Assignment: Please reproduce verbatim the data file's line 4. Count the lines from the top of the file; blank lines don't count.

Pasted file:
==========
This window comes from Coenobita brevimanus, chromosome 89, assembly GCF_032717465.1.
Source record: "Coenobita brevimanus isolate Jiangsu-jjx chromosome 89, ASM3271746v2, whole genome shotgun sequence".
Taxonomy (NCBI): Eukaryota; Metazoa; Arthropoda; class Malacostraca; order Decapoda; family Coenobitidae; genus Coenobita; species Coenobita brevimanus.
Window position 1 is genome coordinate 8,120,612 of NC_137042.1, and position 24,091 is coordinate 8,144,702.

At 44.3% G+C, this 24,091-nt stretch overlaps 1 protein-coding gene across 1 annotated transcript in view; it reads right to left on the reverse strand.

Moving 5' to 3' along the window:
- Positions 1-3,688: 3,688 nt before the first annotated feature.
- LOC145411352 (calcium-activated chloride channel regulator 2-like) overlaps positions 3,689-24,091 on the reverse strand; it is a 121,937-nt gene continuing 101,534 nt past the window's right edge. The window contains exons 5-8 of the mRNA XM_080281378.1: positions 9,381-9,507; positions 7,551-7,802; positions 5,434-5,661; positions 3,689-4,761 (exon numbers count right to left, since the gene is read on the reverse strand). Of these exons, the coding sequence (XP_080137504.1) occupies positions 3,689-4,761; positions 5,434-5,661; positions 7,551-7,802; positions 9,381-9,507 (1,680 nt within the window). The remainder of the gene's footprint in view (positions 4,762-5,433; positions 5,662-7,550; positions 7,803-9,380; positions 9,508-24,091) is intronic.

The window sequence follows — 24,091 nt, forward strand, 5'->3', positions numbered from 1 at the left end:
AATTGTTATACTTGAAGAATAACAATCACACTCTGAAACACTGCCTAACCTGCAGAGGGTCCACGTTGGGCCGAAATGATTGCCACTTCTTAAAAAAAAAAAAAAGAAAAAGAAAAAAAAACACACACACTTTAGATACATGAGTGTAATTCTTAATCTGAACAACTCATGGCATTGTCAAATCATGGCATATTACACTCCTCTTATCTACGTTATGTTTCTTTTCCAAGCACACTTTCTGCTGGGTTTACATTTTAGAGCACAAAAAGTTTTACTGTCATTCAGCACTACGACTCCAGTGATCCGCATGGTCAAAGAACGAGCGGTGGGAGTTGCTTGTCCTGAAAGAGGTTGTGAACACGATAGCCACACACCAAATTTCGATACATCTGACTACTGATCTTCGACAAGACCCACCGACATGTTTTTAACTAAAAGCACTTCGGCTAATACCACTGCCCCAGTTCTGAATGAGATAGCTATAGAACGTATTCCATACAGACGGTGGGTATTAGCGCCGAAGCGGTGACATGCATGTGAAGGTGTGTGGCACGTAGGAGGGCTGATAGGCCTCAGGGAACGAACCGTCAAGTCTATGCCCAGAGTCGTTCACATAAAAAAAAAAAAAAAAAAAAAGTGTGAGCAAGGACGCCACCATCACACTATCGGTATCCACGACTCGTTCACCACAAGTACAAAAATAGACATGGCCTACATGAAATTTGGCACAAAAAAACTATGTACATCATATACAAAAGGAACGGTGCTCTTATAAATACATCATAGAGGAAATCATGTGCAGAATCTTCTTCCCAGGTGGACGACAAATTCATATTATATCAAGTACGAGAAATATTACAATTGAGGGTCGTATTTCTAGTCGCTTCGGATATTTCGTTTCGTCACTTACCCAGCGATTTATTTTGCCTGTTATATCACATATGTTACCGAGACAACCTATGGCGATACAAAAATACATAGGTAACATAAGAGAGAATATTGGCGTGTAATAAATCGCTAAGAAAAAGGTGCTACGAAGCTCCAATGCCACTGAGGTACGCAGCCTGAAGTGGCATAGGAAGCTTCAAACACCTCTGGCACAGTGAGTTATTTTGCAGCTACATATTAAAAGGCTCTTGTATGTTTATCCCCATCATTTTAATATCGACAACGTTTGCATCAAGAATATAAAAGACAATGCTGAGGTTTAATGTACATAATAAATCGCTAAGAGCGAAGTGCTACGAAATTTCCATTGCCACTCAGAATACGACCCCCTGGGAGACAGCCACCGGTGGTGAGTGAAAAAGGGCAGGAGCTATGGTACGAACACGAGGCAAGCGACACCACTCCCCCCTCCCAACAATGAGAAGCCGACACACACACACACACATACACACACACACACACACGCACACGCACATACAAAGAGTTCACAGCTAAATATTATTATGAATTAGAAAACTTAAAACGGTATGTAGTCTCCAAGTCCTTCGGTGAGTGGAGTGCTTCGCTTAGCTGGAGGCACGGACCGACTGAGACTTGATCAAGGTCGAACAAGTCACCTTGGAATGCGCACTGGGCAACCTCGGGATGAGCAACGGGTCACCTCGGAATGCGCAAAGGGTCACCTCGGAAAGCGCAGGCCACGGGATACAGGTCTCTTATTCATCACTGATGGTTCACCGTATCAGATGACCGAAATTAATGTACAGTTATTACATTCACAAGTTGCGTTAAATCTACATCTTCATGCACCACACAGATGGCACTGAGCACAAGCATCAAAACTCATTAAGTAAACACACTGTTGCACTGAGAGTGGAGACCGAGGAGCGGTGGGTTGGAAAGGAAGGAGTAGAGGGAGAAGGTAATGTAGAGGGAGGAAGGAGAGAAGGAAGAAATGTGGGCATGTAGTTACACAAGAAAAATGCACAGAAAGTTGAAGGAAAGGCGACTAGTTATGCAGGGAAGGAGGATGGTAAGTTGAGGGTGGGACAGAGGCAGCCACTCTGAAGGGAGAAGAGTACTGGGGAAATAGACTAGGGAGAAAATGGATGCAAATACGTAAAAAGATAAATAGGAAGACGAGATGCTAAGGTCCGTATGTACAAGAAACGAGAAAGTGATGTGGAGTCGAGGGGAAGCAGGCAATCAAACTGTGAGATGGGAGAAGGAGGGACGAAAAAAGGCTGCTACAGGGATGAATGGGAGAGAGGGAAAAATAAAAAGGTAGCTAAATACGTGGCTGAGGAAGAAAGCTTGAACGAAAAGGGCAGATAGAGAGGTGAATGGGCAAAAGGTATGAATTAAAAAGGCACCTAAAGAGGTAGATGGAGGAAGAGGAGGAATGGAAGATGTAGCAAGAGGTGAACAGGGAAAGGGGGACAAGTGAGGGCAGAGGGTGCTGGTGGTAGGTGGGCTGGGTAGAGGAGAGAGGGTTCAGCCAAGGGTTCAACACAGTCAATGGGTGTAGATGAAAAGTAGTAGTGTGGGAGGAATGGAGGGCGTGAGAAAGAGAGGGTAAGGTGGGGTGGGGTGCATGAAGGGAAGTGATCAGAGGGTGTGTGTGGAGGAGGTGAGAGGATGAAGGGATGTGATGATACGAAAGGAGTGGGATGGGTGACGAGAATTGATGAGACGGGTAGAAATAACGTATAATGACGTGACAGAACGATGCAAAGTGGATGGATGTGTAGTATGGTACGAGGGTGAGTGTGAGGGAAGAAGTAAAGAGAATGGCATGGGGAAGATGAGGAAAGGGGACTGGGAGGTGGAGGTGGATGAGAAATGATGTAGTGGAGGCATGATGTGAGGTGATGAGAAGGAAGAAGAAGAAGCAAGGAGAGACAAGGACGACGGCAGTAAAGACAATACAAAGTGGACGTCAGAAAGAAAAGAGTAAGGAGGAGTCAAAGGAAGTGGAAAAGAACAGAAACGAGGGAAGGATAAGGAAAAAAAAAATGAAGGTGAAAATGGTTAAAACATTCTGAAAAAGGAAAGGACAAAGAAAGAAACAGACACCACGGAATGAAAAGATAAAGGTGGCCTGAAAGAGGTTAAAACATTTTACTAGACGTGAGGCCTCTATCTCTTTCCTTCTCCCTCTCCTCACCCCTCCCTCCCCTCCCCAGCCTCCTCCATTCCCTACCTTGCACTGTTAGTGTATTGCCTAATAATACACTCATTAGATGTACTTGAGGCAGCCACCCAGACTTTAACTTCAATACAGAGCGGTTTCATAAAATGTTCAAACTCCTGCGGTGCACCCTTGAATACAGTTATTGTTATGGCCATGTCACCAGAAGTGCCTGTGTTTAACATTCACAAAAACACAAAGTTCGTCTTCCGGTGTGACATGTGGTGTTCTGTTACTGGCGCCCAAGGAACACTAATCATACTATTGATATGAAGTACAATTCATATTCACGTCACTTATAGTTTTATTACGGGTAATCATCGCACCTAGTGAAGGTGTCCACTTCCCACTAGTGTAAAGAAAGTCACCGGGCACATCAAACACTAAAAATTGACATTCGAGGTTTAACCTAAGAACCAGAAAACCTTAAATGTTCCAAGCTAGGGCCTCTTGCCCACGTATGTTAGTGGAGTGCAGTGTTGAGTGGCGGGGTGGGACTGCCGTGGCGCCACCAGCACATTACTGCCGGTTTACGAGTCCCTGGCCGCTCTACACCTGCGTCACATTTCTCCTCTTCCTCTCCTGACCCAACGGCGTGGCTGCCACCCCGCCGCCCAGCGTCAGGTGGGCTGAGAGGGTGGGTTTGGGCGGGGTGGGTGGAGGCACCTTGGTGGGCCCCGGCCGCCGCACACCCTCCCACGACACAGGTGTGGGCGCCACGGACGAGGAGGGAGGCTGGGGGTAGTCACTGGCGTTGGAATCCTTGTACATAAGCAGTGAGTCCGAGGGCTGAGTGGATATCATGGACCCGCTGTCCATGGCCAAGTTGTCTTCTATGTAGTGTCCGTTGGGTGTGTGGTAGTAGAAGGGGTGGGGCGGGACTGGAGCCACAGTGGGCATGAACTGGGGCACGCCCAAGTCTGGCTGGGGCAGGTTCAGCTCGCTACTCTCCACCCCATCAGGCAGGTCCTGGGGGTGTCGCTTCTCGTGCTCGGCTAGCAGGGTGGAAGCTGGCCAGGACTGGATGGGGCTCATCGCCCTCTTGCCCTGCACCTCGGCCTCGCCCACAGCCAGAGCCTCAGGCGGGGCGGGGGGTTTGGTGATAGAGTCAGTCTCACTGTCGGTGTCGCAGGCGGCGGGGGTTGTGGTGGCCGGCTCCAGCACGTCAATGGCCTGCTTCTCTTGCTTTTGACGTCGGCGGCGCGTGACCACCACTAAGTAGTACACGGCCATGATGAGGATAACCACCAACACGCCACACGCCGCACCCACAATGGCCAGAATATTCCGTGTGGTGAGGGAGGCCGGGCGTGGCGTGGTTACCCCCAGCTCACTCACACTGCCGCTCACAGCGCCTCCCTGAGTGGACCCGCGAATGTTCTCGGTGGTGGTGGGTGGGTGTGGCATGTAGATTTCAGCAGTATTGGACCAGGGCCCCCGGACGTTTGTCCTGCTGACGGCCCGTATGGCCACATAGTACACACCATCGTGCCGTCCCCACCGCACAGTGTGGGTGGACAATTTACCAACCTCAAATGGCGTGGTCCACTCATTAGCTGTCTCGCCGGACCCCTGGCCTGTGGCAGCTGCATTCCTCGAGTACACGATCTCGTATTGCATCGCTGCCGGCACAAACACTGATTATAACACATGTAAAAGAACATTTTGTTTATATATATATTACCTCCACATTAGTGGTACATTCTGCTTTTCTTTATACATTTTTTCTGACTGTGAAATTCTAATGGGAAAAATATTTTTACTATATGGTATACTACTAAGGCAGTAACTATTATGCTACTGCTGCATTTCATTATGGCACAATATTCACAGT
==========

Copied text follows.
Window position 1 is genome coordinate 8,120,612 of NC_137042.1, and position 24,091 is coordinate 8,144,702.